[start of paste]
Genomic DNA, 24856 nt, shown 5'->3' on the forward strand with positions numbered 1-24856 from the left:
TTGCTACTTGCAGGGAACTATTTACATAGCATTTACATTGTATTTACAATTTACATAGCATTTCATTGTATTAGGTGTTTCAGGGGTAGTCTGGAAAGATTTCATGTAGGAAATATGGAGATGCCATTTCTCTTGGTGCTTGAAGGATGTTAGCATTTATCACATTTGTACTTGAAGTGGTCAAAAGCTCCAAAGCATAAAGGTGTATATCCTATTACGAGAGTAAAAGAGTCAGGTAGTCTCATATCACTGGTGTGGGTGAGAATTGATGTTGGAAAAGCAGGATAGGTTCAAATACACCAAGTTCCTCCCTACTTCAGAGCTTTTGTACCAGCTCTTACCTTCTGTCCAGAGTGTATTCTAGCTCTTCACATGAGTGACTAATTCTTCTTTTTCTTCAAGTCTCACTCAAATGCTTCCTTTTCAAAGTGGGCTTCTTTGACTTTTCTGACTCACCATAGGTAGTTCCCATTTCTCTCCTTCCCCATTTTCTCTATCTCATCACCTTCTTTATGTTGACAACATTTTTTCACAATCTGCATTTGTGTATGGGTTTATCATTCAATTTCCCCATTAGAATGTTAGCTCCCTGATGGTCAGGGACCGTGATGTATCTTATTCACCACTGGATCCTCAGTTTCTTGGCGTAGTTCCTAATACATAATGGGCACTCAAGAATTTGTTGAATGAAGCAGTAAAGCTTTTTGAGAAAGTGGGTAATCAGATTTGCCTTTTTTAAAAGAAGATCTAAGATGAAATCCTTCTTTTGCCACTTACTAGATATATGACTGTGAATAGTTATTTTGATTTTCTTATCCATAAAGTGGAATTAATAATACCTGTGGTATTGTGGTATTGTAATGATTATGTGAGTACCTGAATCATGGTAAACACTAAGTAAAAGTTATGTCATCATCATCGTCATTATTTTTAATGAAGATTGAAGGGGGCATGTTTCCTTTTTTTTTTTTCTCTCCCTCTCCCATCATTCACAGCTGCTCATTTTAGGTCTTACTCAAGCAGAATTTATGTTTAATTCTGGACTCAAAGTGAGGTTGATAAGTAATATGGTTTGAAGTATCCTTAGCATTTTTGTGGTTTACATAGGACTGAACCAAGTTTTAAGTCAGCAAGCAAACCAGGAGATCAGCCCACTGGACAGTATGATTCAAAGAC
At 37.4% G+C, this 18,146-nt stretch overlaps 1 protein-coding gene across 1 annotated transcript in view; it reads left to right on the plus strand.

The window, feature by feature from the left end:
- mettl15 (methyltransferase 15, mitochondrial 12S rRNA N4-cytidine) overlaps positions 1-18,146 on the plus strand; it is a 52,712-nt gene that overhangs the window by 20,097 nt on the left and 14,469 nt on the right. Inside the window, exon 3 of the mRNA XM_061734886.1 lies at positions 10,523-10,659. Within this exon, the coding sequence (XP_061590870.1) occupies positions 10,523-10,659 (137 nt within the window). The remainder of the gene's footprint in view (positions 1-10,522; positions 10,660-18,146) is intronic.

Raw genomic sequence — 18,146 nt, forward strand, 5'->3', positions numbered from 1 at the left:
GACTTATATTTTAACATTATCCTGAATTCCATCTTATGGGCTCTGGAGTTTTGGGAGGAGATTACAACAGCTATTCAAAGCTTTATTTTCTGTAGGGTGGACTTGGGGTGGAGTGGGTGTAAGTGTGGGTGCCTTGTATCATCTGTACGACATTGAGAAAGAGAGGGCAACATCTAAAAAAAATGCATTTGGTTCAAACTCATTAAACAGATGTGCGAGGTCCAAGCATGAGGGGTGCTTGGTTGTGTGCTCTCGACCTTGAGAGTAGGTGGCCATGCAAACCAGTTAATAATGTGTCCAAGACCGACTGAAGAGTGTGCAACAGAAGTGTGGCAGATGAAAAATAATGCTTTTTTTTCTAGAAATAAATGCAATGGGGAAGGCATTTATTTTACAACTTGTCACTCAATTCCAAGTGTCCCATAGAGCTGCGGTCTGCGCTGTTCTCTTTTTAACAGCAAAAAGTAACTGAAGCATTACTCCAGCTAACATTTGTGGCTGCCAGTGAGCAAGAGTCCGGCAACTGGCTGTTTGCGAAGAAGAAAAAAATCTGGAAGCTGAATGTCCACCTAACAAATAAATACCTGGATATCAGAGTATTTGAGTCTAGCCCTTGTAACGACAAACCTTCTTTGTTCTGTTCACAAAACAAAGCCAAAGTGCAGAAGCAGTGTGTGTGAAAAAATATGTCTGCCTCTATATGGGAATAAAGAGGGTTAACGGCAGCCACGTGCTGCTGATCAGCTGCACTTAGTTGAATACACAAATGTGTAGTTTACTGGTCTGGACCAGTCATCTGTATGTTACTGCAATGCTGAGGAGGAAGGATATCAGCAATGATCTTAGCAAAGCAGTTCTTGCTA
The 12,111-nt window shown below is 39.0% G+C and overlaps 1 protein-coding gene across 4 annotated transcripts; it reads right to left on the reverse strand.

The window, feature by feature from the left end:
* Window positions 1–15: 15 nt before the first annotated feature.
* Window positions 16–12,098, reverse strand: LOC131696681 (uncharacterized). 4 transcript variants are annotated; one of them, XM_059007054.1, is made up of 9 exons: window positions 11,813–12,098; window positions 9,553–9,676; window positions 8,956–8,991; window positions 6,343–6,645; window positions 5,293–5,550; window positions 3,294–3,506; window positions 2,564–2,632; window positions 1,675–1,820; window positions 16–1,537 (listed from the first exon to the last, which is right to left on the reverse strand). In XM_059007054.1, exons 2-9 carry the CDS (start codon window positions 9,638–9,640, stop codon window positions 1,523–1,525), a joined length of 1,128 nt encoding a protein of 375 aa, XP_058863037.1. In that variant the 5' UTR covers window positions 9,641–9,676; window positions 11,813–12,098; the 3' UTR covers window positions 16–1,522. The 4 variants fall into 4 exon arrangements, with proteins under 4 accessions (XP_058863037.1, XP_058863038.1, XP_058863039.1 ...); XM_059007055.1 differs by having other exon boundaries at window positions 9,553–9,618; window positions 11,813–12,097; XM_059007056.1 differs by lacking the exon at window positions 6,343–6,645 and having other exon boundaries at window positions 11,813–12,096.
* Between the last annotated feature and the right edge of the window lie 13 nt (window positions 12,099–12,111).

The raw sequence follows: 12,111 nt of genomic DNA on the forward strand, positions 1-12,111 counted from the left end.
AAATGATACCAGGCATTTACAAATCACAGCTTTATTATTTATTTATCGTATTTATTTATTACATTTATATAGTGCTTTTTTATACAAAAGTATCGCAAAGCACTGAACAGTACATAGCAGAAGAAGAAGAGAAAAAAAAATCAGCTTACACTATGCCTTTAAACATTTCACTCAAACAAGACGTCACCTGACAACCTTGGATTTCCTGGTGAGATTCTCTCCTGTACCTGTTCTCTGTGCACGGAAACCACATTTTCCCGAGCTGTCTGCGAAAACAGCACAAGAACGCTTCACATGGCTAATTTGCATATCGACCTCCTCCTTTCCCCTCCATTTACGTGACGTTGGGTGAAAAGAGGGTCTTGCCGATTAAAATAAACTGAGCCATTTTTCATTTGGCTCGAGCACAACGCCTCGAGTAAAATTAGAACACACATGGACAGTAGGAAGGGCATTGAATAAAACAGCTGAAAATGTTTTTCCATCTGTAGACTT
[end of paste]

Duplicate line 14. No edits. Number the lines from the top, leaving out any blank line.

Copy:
AAATGATACCAGGCATTTACAAATCACAGCTTTATTATTTATTTATCGTATTTATTTATTACATTTATATAGTGCTTTTTTATACAAAAGTATCGCAAAGCACTGAACAGTACATAGCAGAAGAAGAAGAGAAAAAAAAATCAGCTTACACTATGCCTTTAAACATTTCACTCAAACAAGACGTCACCTGACAACCTTGGATTTCCTGGTGAGATTCTCTCCTGTACCTGTTCTCTGTGCACGGAAACCACATTTTCCCGAGCTGTCTGCGAAAACAGCACAAGAACGCTTCACATGGCTAATTTGCATATCGACCTCCTCCTTTCCCCTCCATTTACGTGACGTTGGGTGAAAAGAGGGTCTTGCCGATTAAAATAAACTGAGCCATTTTTCATTTGGCTCGAGCACAACGCCTCGAGTAAAATTAGAACACACATGGACAGTAGGAAGGGCATTGAATAAAACAGCTGAAAATGTTTTTCCATCTGTAGACTT